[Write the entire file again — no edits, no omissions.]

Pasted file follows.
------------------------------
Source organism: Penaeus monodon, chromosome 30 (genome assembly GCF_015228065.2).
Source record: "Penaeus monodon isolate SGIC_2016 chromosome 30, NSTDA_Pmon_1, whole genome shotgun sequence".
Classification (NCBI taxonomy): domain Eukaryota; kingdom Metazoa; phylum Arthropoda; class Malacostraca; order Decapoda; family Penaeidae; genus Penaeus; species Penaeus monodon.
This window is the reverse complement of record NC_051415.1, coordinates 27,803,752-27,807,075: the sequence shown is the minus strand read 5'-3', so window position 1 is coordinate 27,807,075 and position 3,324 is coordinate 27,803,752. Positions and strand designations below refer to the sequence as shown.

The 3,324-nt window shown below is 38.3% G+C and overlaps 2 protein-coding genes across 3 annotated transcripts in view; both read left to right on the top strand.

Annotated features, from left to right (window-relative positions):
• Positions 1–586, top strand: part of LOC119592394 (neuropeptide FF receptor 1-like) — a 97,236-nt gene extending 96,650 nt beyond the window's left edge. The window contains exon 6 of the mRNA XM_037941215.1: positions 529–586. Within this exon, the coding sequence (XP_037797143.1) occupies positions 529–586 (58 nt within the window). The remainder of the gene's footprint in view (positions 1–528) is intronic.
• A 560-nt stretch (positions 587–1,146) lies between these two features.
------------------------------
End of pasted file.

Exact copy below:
Source organism: Penaeus monodon, chromosome 30 (genome assembly GCF_015228065.2).
Source record: "Penaeus monodon isolate SGIC_2016 chromosome 30, NSTDA_Pmon_1, whole genome shotgun sequence".
Classification (NCBI taxonomy): domain Eukaryota; kingdom Metazoa; phylum Arthropoda; class Malacostraca; order Decapoda; family Penaeidae; genus Penaeus; species Penaeus monodon.
This window is the reverse complement of record NC_051415.1, coordinates 27,803,752-27,807,075: the sequence shown is the minus strand read 5'-3', so window position 1 is coordinate 27,807,075 and position 3,324 is coordinate 27,803,752. Positions and strand designations below refer to the sequence as shown.

The 3,324-nt window shown below is 38.3% G+C and overlaps 2 protein-coding genes across 3 annotated transcripts in view; both read left to right on the top strand.

Annotated features, from left to right (window-relative positions):
• Positions 1–586, top strand: part of LOC119592394 (neuropeptide FF receptor 1-like) — a 97,236-nt gene extending 96,650 nt beyond the window's left edge. The window contains exon 6 of the mRNA XM_037941215.1: positions 529–586. Within this exon, the coding sequence (XP_037797143.1) occupies positions 529–586 (58 nt within the window). The remainder of the gene's footprint in view (positions 1–528) is intronic.
• A 560-nt stretch (positions 587–1,146) lies between these two features.